One has to wonder about a man who thinks he can get away with selling thousands of counterfeit chips to the U.S. Navy. Apparently, 32-year-old Neil Felahy of Newport Coast, California had that kind of mentality, and has now pleaded guilty to conspiracy and counterfeit-goods trafficking. The alleged chip-counterfeiting scam took place between 2007 and 2009, and included Felahy's wife and her brother.
According to this press release from the U.S. Department of Justice, the trio sanded off the brand markings of cheap chips and melted the plastic casings with acid to make them appear like rival brands or better models of the original brand. The group also used counterfeit chips as well, and applied the same process to make them appear as high-quality chips.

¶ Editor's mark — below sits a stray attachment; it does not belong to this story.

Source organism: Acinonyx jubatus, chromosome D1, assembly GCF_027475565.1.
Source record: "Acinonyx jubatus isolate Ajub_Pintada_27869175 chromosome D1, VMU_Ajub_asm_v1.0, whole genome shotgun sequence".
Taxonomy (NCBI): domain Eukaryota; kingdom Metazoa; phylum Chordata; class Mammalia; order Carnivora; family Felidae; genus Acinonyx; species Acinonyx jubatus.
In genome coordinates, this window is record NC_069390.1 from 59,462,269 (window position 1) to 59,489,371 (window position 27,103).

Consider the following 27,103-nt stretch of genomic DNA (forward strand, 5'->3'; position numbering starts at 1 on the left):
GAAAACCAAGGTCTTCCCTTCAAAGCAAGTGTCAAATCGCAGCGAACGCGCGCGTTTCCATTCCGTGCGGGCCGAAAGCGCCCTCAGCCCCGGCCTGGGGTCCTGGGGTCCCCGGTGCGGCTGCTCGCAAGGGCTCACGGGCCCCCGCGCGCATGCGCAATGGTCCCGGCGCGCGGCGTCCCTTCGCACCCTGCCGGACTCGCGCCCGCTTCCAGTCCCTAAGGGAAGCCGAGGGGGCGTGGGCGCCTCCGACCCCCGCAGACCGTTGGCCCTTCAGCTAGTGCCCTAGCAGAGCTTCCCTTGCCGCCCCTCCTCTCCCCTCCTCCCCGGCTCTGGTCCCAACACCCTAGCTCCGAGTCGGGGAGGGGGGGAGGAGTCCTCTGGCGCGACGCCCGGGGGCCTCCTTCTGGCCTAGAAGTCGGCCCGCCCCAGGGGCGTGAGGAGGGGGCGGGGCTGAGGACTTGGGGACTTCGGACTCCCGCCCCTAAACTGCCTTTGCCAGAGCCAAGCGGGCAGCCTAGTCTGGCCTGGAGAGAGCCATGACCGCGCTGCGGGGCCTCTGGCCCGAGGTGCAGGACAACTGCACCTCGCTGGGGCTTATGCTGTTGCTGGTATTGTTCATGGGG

The Department of Justice said that the trio performed the operation under various names including MVP Micro, Red Hat Distributors, Force-One Electronics and Pentagon Components. The trio also racked in big bucks, importing more than 13,000 counterfeit chips worth more than $140,000 USD. Their portfolio of counterfeited chips included fake versions of Intel, Fujitsu, Analog Devices, VIA, and National Semiconductor.
Apparently, the operation was discovered via the U.S. Navy: the trio sold the fake chips to the Naval Sea Systems Command, the group responsible for maintaining the U.S. Navy's ships and systems. Felahy now faces up to 51 months in prison and fines totaling in the millions. He entered his guilty plea on the condition that the charges would be dropped against his wife.
Meh, we hate generic chips... unless they're on sale, that is.
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